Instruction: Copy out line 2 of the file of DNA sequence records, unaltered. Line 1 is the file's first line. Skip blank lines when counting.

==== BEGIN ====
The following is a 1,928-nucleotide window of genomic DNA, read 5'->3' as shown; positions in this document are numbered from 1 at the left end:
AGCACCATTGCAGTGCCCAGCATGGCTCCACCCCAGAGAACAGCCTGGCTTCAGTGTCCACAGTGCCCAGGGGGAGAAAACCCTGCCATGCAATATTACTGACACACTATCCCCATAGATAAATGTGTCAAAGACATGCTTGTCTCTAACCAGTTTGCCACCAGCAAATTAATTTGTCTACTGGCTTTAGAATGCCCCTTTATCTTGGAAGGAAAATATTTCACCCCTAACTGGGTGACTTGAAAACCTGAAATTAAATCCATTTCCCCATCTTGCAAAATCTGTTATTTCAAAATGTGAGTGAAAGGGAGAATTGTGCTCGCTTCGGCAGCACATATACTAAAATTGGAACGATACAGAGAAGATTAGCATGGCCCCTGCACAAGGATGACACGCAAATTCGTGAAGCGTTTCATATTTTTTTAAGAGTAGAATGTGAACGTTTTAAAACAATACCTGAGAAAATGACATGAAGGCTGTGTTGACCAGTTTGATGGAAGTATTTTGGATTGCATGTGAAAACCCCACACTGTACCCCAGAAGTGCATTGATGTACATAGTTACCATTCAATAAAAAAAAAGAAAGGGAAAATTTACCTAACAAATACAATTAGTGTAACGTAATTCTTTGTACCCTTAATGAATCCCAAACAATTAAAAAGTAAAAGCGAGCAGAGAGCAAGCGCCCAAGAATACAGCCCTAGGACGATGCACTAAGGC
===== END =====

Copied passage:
AGCACCATTGCAGTGCCCAGCATGGCTCCACCCCAGAGAACAGCCTGGCTTCAGTGTCCACAGTGCCCAGGGGGAGAAAACCCTGCCATGCAATATTACTGACACACTATCCCCATAGATAAATGTGTCAAAGACATGCTTGTCTCTAACCAGTTTGCCACCAGCAAATTAATTTGTCTACTGGCTTTAGAATGCCCCTTTATCTTGGAAGGAAAATATTTCACCCCTAACTGGGTGACTTGAAAACCTGAAATTAAATCCATTTCCCCATCTTGCAAAATCTGTTATTTCAAAATGTGAGTGAAAGGGAGAATTGTGCTCGCTTCGGCAGCACATATACTAAAATTGGAACGATACAGAGAAGATTAGCATGGCCCCTGCACAAGGATGACACGCAAATTCGTGAAGCGTTTCATATTTTTTTAAGAGTAGAATGTGAACGTTTTAAAACAATACCTGAGAAAATGACATGAAGGCTGTGTTGACCAGTTTGATGGAAGTATTTTGGATTGCATGTGAAAACCCCACACTGTACCCCAGAAGTGCATTGATGTACATAGTTACCATTCAATAAAAAAAAAGAAAGGGAAAATTTACCTAACAAATACAATTAGTGTAACGTAATTCTTTGTACCCTTAATGAATCCCAAACAATTAAAAAGTAAAAGCGAGCAGAGAGCAAGCGCCCAAGAATACAGCCCTAGGACGATGCACTAAGGC